Flying to see the world's finest indoor beaches may seem an odd thing to do - why not just jump on a plane to the Maldives? But the examples described here are much more than just a stretch of fake sand and seawater, they are full-scale simulations, with a soundtrack of squawking gulls, waves to be surfed on, and a selection of beachfront bars and cafes. And that might not be enough to inspire visitors to make a special trip, but then again, those lodged deep in Kazakhstan, 3000 miles from the coast and yearning for a taste of the sea, can simply head to the top floor of the Khan Shatyr Entertainment Centre and pull up a deckchair.
Photo via newrepublic.com
The world's biggest indoor beach is in the center of China, about 1000km from the nearest coastline. It's located in the city of Chengdu, where a gargantuan new entertainment complex opened in 2013, ambitiously titled The New Century Global Centre. Most of the center is devoted to what, in this new century, has become the Communist country's favorite past time: shopping. And once shoppers have tired themselves out traipsing around neon-lit stores, they can collapse on the sand of the center's 400-meter indoor beach, flown in by the ton from Hawaii. A huge screen is on hand to beam digital sunsets over the crowd. The air conditioning is tweaked to simulate an invigorating sea breeze. Speakers play a maritime soundtrack of squawking gulls and honking ships. And the whole scene is completed by a seafront promenade lined with restaurants and bars.
Most of landlocked Kazakhstan is thousands of miles from any ocean, and without the sea to stabilize its seasonal changes, temperatures fluctuate wildly through the course of a year - from 140 degrees in the summer to -40 degrees in the winter. This brief geographical overview, along with a quick note on the country's vast oil reserves, should go some way to explaining why this post-Soviet nation has perhaps the world's swankiest indoor beach, created with sand flown in direct from the Maldives. It's situated on the very top floor of the high modernist Khan Shatyr Entertainment Centre, designed by the same architect behind London's Gherkin and the Hearst Tower in New York. Above the sand arches a stylish ETFE ceiling, supported by glowing beams that reflect in the penthouse's turquoise seawater.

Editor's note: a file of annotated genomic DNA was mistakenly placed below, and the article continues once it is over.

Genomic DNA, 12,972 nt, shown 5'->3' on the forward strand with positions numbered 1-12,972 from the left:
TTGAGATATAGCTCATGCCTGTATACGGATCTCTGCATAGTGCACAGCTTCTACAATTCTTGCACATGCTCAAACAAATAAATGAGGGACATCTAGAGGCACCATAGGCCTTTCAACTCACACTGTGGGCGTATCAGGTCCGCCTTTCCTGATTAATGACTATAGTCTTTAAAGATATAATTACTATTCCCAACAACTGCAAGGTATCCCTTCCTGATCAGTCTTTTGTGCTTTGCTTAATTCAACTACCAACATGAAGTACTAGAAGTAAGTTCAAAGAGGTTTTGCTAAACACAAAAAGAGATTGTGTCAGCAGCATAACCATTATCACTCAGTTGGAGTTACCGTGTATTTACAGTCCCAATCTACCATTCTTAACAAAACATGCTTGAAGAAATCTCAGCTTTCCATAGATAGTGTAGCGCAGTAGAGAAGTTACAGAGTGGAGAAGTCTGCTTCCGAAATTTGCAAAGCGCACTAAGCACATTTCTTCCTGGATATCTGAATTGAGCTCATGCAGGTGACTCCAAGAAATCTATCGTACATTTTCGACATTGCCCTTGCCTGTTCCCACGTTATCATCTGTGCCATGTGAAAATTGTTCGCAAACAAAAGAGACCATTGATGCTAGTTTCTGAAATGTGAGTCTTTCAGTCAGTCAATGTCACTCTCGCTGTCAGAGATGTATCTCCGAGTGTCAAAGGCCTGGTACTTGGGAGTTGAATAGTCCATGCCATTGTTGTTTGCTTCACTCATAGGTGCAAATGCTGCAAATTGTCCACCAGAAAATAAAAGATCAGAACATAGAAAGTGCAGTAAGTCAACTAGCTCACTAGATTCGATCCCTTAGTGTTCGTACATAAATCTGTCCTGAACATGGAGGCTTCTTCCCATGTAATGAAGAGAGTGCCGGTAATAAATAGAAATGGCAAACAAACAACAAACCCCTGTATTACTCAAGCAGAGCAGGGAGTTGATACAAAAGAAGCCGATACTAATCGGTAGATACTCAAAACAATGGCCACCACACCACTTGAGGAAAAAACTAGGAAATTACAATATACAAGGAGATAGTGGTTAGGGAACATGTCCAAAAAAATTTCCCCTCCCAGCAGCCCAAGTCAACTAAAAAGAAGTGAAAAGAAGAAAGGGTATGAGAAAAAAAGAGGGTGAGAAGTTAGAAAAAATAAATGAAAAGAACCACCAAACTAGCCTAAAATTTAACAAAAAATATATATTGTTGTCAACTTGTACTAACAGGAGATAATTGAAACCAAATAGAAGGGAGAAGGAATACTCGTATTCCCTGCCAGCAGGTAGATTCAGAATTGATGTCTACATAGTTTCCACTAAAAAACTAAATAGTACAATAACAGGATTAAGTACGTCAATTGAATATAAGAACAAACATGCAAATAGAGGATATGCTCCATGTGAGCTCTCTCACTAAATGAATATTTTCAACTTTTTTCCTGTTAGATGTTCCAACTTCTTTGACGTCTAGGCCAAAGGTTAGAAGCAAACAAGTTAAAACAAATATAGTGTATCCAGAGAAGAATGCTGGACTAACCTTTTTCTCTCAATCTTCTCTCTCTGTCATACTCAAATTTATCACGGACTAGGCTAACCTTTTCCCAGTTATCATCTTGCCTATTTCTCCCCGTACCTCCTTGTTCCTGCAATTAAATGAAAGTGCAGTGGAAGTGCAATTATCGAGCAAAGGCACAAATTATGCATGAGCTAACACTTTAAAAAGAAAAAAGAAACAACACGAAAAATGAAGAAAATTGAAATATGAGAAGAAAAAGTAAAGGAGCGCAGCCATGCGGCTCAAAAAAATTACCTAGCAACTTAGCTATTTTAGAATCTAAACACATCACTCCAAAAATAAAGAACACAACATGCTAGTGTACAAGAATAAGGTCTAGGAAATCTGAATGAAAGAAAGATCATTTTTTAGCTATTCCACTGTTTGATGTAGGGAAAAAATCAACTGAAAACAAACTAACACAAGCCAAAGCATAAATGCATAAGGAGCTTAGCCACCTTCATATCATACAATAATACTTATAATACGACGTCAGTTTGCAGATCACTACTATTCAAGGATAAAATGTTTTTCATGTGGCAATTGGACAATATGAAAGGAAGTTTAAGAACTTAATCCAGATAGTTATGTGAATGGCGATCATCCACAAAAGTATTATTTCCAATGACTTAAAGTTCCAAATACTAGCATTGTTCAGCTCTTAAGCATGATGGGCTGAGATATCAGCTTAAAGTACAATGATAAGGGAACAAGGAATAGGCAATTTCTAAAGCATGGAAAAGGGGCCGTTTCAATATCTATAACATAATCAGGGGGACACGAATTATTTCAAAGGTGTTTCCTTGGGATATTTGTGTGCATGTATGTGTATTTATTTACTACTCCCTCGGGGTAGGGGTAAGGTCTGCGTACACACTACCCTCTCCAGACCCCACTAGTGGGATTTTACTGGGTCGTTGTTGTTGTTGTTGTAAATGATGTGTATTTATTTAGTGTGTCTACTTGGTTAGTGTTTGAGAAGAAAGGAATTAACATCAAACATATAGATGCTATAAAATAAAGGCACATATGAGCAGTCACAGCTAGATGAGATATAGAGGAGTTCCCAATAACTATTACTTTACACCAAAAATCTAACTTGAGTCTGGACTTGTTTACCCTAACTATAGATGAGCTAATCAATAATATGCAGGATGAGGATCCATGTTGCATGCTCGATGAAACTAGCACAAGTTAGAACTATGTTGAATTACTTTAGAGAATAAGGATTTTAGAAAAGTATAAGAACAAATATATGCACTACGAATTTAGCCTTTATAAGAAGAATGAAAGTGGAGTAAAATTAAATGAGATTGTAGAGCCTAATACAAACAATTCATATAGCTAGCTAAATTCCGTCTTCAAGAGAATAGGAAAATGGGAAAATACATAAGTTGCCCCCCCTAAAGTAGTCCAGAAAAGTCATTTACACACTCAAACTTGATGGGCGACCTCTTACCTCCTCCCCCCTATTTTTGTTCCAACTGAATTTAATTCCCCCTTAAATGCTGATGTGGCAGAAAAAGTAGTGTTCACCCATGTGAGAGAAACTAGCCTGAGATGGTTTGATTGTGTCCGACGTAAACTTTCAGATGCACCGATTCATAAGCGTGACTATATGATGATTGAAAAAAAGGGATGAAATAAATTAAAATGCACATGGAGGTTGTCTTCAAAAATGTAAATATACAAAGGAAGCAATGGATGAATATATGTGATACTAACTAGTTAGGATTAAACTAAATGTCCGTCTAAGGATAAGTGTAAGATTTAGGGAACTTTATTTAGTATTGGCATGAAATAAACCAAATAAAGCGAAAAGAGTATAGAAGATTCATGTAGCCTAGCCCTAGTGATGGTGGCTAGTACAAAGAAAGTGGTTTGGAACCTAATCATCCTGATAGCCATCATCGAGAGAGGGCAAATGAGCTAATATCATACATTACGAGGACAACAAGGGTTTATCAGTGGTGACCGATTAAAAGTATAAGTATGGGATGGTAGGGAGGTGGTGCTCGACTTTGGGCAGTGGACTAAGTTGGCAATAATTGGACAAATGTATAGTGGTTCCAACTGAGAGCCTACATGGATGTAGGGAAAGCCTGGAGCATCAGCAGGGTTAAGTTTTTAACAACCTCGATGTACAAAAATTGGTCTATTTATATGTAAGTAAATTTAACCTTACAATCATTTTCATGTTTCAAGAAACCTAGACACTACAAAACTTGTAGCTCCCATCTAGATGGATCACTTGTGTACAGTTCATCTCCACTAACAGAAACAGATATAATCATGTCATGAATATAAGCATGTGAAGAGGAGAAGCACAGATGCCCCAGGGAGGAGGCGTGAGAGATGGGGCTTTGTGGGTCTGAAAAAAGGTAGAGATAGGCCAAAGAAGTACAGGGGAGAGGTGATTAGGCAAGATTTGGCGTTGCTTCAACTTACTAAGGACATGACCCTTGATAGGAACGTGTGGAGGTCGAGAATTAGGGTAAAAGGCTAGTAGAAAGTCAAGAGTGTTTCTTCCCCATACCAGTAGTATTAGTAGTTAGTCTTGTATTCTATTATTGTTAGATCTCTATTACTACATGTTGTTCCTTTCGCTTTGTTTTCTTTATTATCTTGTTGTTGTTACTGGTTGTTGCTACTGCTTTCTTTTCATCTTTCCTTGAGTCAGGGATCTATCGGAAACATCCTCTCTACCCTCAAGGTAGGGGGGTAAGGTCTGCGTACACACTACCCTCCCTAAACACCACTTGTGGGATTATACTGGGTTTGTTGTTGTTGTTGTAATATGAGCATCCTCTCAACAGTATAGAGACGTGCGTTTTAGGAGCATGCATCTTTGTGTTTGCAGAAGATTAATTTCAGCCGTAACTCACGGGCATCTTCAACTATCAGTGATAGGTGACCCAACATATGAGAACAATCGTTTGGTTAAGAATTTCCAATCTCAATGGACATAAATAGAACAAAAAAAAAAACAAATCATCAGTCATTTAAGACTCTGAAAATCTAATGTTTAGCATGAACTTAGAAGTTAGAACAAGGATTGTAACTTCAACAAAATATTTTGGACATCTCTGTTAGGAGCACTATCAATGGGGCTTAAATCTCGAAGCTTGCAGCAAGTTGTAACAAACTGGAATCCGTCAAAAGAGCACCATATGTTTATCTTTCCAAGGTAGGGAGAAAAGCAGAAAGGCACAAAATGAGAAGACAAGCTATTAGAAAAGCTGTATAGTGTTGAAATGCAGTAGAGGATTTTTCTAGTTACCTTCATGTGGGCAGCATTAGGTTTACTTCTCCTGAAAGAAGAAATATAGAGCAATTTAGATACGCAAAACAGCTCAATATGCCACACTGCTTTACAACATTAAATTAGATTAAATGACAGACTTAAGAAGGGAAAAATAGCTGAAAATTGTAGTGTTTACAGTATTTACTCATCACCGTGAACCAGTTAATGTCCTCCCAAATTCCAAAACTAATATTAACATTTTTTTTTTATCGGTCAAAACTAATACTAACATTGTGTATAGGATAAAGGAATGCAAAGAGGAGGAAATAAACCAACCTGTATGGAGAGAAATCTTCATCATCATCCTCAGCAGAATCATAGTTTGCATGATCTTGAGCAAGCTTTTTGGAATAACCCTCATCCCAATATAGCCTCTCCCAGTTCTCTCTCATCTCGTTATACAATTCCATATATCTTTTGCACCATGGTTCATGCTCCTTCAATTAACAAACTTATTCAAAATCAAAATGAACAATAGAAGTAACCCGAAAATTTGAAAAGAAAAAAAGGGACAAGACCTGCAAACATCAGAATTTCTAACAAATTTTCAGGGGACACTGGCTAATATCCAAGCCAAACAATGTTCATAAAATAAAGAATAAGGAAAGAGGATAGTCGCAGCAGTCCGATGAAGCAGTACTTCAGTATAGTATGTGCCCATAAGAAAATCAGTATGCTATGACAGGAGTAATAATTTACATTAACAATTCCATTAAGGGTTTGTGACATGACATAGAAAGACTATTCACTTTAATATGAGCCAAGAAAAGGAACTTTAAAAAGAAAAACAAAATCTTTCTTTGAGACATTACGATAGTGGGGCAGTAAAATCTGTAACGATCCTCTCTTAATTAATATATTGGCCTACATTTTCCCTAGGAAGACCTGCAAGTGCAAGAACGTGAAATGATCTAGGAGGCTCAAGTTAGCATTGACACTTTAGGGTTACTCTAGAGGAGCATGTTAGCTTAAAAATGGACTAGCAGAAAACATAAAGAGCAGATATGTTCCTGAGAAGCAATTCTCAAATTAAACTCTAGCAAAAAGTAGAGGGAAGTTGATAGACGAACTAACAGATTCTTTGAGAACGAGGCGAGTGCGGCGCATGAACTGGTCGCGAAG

The Tropical Islands Indoor Resort is situated, rather incongruously, in the heart of a German pine forest. Its history is even odder than its location: it was built as an airfield in 1938, maintained by the Soviets through the Cold War, and bought by an unsuccessful airship manufacturer following reunification. After this venture failed, it was converted into the surprising success story it is today: a vast indoor amusement park whose centerpiece is a blue-hued Tropical Sea, lined with a 200-meter artificial beach and dotted with fake palms and rows of sun-loungers. A few fake clouds loiter overhead but they do nothing to affect the balmy temperature, which is kept at a constant 28 degrees Celsius.
Photo via Megapixie (Max Smith)/Flickr.
Perhaps the most extravagant of the creations on this list, even the name of this giant water-themed pleasure dome in Miyazaki, Japan, is outlandish. The Seagaia Ocean Dome contains a 300-meter artificial beach and a large stretch of salt-free ocean with waves suitable for surfing. Like Germany's Tropical Islands Resorts, it has plentiful palm trees and deck chairs, but it tops its German counterpart in two crucial ways; it boasts has a synthetic tropical rainforest and an artificial volcano that spurts fake lava over the beach-goers. The temperature is maintained at 90 degrees and the ceiling is adorned with a huge screen playing rolling footage of blue skies and bright sun. Unfortunately for visitors eager to visit Seagaia, it closed with the first shock waves of the economic crisis, and is yet to rise from the ashes - just cross your fingers that it will do so soon.
Photo by mrkathika/Flickr.
It would be quite understandable if, after all this globe-trotting round the world's most outlandish indoor beaches, you're left hungering from something a little more simple. Fallsview Indoor Waterpark, in Ontario's watery town of Niagara Falls, provides precisely that: it has its own small jungle-style beach along with a beach-bar-style restaurant and a seaside-themed playhouse. All this sits alongside a good old-fashioned water park, boasting a large wave pool, 16 water slides, simulated hot springs and, for those few warm months of the year, an outdoor pool with sun deck. It may lack the grandeur - perhaps the hubris - of the other indoor beaches gathered here, but it's probably where you're guaranteed to have the most fun.